Shelikof and Chinitna Formations

Unit symbol: Jsc
Age range Middle Jurassic, Callovian (166.1 to 163.5 Ma)
Lithology: Sedimentary
Group name: Shelikof and Chinitna Formations and Tuxedni Group
Primarily consists of siltstone that is best exposed along the west side of Cook Inlet and in the Anchorage quadrangle, within fault splays that are the eastern end of the Castle Mountain Fault System. The Chinitna Formation, found on the west side of Cook Inlet, is subdivided into two members: the upper Paveloff Siltstone Member, which is approximately equivalent to the Shelikof Formation; and lower Tonnie Siltstone Member (Detterman and Hartsock, 1966). Paveloff Siltstone Member is massive, dark-gray arenaceous siltstone in its upper part and thick graywacke sandstone at its base and ranges in thickness from about 275 m to more than 400 m (Detterman and Hartsock, 1966). Large ellipsoidal concretions and lenticular beds of limestone occur throughout, and thin interbeds of sandstone occur in the siltstone. Limestone concretions and interbeds common; fresh surfaces are very dark-gray, but weather buff to cream colored. Locally the limestone is bioclastic (Detterman and Hartsock, 1966). Siltstone is well indurated; uppermost part is thinly bedded and fractures into angular fragments. Graywacke of the lower part is “…thin bedded to massive, locally lenticularly bedded, fine to coarse grained, gray to greenish gray” (Detterman and Hartsock, 1966, p. 43). Ammonites within upper part of unit include species of Cadoceras, Stenocadoceras, Pseudocadoceras, Kepplerites, Kheraiceras, and Lilloettia (Detterman and Hartsock, 1966) and indicate Middle Jurassic (Callovian) age. Paveloff Siltstone Member is the age equivalent of Shelikof Formation of the Alaska Peninsula, but the Shelikof contains a higher proportion of coarse volcanic debris and is thought to have been deposited in a deep- to shallow-water environment (Detterman and others, 1996). Megafauna are locally abundant in the Shelikof, although, in general, formation is not fossiliferous. Many lithic intervals in upper part of section have a fining-upward sequence from conglomerate to sandstone or from sandstone to siltstone (Allaway and others, 1984). Tonnie Siltstone Member of the Chinitna Formation is massive, marine, gray arenaceous shale and siltstone that contains numerous large limestone concretions, typically about 250 m thick but thickens to as much as 400 m in southern exposures. Contains mixture of plutonic and volcanic detritus, which is thought to be derived from erosion of the Talkeetna Formation (unit Jtk) and related plutonic rocks of the Early to Middle Jurassic magmatic arc. Lower part of type section is mainly thick-bedded to massive, dusky-yellowish-green graywacke and conglomerate, and minor siltstone, whereas upper part is mainly volcanic sandstone interbedded with massive and laminated brownish-gray siltstone containing calcareous sandstone clasts. Contact with underlying Kialagvik Formation is considered conformable (see Detterman and others, 1996). Upper contact is an unconformity. In the northeastern Anchorage quadrangle, the Chinitna Formation is not subdivided and may be as thick as 600 m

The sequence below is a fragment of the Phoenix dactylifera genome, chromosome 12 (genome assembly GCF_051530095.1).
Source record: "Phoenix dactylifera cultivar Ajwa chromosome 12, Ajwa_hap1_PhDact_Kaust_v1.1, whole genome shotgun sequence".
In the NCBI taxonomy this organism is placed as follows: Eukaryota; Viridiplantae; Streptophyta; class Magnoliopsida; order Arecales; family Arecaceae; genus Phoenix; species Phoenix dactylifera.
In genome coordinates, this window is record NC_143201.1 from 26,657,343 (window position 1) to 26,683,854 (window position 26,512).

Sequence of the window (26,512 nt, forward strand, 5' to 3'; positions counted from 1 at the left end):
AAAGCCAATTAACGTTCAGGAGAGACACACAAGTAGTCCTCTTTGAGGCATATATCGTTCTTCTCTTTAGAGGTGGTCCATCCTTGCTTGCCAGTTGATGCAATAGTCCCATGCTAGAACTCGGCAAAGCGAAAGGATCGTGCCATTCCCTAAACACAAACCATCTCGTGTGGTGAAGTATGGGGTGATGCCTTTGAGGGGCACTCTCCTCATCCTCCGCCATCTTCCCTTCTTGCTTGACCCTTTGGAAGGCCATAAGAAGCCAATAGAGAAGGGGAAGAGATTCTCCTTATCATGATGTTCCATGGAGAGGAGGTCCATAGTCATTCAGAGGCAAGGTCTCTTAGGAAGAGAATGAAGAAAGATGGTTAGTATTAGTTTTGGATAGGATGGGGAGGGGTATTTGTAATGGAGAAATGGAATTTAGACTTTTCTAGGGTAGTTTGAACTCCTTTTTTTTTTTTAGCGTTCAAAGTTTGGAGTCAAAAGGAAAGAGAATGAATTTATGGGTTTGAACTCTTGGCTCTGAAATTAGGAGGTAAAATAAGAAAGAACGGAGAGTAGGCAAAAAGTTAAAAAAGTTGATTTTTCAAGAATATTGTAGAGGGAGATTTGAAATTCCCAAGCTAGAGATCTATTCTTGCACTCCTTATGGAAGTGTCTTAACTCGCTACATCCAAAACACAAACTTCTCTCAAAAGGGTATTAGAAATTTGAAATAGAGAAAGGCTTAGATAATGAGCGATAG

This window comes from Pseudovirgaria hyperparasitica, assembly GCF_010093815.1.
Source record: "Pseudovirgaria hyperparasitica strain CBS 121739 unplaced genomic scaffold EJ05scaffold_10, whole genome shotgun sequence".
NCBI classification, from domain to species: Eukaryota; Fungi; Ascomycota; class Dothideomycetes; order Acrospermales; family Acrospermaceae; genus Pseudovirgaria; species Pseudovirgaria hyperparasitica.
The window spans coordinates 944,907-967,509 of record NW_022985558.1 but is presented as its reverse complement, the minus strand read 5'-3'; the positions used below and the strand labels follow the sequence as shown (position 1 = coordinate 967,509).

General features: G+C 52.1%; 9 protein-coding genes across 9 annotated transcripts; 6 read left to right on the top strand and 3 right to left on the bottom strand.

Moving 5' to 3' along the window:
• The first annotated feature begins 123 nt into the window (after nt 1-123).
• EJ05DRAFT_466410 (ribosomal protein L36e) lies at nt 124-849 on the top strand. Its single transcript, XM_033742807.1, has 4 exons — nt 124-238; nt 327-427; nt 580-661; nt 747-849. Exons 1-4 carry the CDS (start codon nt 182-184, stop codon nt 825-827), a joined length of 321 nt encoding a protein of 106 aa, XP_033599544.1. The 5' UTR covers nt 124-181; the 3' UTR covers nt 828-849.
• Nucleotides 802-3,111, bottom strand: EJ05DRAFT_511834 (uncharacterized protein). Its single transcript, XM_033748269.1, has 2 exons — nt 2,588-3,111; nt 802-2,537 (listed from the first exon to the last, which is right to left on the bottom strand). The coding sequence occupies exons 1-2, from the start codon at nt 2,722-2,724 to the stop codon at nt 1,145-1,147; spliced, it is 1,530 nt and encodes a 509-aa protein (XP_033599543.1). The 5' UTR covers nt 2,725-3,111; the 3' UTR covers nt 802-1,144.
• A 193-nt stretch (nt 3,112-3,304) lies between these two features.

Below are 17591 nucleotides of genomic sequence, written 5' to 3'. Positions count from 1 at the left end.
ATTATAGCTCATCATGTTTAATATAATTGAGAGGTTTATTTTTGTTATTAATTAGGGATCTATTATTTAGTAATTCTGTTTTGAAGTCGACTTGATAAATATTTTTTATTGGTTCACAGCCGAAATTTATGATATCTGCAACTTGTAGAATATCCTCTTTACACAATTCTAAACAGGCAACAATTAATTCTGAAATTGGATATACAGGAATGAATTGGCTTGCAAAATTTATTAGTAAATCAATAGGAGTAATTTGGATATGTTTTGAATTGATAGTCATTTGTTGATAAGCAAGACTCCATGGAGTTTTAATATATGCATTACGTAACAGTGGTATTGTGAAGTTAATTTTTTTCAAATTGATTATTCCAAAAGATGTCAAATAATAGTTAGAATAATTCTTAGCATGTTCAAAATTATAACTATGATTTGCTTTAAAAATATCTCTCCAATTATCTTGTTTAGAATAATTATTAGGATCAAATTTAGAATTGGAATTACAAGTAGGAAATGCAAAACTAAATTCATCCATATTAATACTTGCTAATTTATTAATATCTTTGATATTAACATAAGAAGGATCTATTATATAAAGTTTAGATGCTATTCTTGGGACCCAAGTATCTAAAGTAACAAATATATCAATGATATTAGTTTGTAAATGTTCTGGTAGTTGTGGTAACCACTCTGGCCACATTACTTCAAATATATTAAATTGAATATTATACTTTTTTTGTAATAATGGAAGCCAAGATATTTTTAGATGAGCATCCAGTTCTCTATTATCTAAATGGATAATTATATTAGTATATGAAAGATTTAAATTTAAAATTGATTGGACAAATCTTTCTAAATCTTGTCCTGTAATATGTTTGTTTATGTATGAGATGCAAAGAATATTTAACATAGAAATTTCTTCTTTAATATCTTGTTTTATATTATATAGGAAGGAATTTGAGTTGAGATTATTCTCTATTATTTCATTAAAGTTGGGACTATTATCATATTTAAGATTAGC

Source map information

Source map Detterman, R.L., Case, J.E., Wilson, F.H., and Yount, M.E., 1987, Geologic map of the Ugashik, Bristol Bay, and western part of Karluk quadrangle, Alaska: U.S. Geological Survey Miscellaneous Investigations Series Map I-1685, 1 sheet, scale 1:250,000.
Symbol Jss
Unit name Shelikof Formation -- Sandstone member
Description Massive to thick-bedded, medium to coarse-grained, dark-green to gray volcanogenic sandstone containing abundant magnetite grains (Note, owing to rapid lateral facies changes, informal subdivisions of Capps (1923) have been found impractical for mapping and have been abandoned.) Shelikof is interpreted to have been deposited in a deep- to shallow-water environment (Detterman and others, 1996).
Lithology Sedimentary

Correlated geologic units

Label Js
Description Shelikof Formation and Chinitna Formation, Pavelof Siltstone Member (Jss, Sandstone member, Jsst, Siltstone member, and Jsc, Conglomerate member, all on I-1685 now abandoned)
Geologic age Callovian
Geologic setting Undivided
Lithology Form Importance
Graywacke < Sandstone < Clastic < Sedimentary Bed Major
Siltstone < Clastic < Sedimentary Bed Major
Conglomerate < Clastic < Sedimentary Bed Minor